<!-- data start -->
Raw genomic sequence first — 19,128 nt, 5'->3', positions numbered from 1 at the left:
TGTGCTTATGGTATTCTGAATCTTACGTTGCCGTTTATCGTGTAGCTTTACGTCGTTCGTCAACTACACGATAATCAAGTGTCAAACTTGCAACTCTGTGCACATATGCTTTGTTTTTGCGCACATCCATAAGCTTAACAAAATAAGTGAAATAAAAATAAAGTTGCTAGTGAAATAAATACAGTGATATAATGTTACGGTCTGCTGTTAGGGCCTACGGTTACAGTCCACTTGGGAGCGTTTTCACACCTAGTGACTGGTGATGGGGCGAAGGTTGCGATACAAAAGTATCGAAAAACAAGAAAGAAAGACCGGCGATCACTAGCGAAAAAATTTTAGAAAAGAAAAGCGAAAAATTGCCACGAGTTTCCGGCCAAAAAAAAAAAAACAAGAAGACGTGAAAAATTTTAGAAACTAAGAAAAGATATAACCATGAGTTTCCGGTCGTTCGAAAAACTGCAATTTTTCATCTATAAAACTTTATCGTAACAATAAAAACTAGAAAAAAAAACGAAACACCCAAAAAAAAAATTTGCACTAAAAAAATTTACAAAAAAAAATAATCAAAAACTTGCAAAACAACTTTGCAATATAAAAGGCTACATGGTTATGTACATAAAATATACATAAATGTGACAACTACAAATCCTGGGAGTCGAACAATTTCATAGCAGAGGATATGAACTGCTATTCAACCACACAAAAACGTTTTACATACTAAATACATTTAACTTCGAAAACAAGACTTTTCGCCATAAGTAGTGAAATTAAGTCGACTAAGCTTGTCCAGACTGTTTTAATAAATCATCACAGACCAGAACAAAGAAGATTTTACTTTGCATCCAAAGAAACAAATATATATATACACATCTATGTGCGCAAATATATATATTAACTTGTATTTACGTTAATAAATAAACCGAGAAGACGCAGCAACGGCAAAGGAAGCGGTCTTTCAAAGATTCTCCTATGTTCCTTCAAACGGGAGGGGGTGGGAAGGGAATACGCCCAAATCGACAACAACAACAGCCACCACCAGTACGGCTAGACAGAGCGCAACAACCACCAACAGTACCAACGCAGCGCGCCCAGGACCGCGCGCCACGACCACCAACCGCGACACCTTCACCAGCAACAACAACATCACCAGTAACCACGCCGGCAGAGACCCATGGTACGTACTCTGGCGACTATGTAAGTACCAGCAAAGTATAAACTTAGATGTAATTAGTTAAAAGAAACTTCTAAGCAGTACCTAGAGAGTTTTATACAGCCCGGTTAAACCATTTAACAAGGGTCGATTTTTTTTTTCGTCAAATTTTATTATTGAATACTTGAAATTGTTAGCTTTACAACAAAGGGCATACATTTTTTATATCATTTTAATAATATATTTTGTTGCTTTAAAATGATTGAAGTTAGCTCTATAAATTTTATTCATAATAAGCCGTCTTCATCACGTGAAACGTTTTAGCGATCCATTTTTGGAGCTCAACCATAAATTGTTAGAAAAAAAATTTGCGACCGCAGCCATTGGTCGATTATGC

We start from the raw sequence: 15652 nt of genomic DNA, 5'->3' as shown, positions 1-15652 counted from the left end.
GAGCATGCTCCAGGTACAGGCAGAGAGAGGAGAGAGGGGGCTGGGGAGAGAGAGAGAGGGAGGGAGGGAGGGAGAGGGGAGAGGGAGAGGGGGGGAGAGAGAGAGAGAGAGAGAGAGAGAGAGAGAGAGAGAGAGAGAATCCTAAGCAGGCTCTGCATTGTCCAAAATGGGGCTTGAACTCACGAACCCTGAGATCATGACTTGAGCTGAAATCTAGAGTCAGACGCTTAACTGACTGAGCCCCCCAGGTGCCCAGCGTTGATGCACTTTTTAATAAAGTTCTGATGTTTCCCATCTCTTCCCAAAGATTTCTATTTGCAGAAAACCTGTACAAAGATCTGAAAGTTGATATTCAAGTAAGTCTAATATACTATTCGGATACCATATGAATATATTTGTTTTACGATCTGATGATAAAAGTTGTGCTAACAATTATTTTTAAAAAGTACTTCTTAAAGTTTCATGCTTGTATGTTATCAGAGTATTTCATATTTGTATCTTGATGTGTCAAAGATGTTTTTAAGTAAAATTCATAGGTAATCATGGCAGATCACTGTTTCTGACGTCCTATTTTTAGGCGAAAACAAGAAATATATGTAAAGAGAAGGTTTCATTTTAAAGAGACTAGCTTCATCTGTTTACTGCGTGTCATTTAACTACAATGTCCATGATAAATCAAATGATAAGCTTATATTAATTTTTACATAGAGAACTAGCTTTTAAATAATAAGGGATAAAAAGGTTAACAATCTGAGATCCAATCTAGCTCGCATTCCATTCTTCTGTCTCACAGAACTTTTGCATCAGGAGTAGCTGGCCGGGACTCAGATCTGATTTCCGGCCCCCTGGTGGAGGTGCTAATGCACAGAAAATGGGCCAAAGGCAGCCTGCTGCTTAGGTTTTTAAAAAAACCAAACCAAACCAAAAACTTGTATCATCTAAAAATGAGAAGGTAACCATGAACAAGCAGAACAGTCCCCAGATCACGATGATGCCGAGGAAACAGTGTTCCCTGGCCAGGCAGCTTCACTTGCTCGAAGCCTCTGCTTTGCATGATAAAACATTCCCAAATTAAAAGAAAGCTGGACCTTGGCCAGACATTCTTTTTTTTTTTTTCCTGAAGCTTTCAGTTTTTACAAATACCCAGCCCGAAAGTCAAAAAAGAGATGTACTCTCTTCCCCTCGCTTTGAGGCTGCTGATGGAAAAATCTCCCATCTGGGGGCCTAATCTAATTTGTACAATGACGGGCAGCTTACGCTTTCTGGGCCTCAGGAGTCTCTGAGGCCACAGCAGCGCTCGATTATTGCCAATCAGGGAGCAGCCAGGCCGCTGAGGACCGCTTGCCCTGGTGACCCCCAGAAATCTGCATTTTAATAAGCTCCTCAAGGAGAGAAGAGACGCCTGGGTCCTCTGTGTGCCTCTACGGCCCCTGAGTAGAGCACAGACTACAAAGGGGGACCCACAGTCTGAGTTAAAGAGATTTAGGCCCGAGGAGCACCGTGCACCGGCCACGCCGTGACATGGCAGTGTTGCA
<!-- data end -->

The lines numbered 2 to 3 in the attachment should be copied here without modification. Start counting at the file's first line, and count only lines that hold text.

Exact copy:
TGTGCTTATGGTATTCTGAATCTTACGTTGCCGTTTATCGTGTAGCTTTACGTCGTTCGTCAACTACACGATAATCAAGTGTCAAACTTGCAACTCTGTGCACATATGCTTTGTTTTTGCGCACATCCATAAGCTTAACAAAATAAGTGAAATAAAAATAAAGTTGCTAGTGAAATAAATACAGTGATATAATGTTACGGTCTGCTGTTAGGGCCTACGGTTACAGTCCACTTGGGAGCGTTTTCACACCTAGTGACTGGTGATGGGGCGAAGGTTGCGATACAAAAGTATCGAAAAACAAGAAAGAAAGACCGGCGATCACTAGCGAAAAAATTTTAGAAAAGAAAAGCGAAAAATTGCCACGAGTTTCCGGCCAAAAAAAAAAAAACAAGAAGACGTGAAAAATTTTAGAAACTAAGAAAAGATATAACCATGAGTTTCCGGTCGTTCGAAAAACTGCAATTTTTCATCTATAAAACTTTATCGTAACAATAAAAACTAGAAAAAAAAACGAAACACCCAAAAAAAAAATTTGCACTAAAAAAATTTACAAAAAAAAATAATCAAAAACTTGCAAAACAACTTTGCAATATAAAAGGCTACATGGTTATGTACATAAAATATACATAAATGTGACAACTACAAATCCTGGGAGTCGAACAATTTCATAGCAGAGGATATGAACTGCTATTCAACCACACAAAAACGTTTTACATACTAAATACATTTAACTTCGAAAACAAGACTTTTCGCCATAAGTAGTGAAATTAAGTCGACTAAGCTTGTCCAGACTGTTTTAATAAATCATCACAGACCAGAACAAAGAAGATTTTACTTTGCATCCAAAGAAACAAATATATATATACACATCTATGTGCGCAAATATATATATTAACTTGTATTTACGTTAATAAATAAACCGAGAAGACGCAGCAACGGCAAAGGAAGCGGTCTTTCAAAGATTCTCCTATGTTCCTTCAAACGGGAGGGGGTGGGAAGGGAATACGCCCAAATCGACAACAACAACAGCCACCACCAGTACGGCTAGACAGAGCGCAACAACCACCAACAGTACCAACGCAGCGCGCCCAGGACCGCGCGCCACGACCACCAACCGCGACACCTTCACCAGCAACAACAACATCACCAGTAACCACGCCGGCAGAGACCCATGGTACGTACTCTGGCGACTATGTAAGTACCAGCAAAGTATAAACTTAGATGTAATTAGTTAAAAGAAACTTCTAAGCAGTACCTAGAGAGTTTTATACAGCCCGGTTAAACCATTTAACAAGGGTCGATTTTTTTTTTCGTCAAATTTTATTATTGAATACTTGAAATTGTTAGCTTTACAACAAAGGGCATACATTTTTTATATCATTTTAATAATATATTTTGTTGCTTTAAAATGATTGAAGTTAGCTCTATAAATTTTATTCATAATAAGCCGTCTTCATCACGTGAAACGTTTTAGCGATCCATTTTTGGAGCTCAACCATAAATTGTTAGAAAAAAAATTTGCGACCGCAGCCATTGGTCGATTATGC

We start from the raw sequence: 15652 nt of genomic DNA, 5'->3' as shown, positions 1-15652 counted from the left end.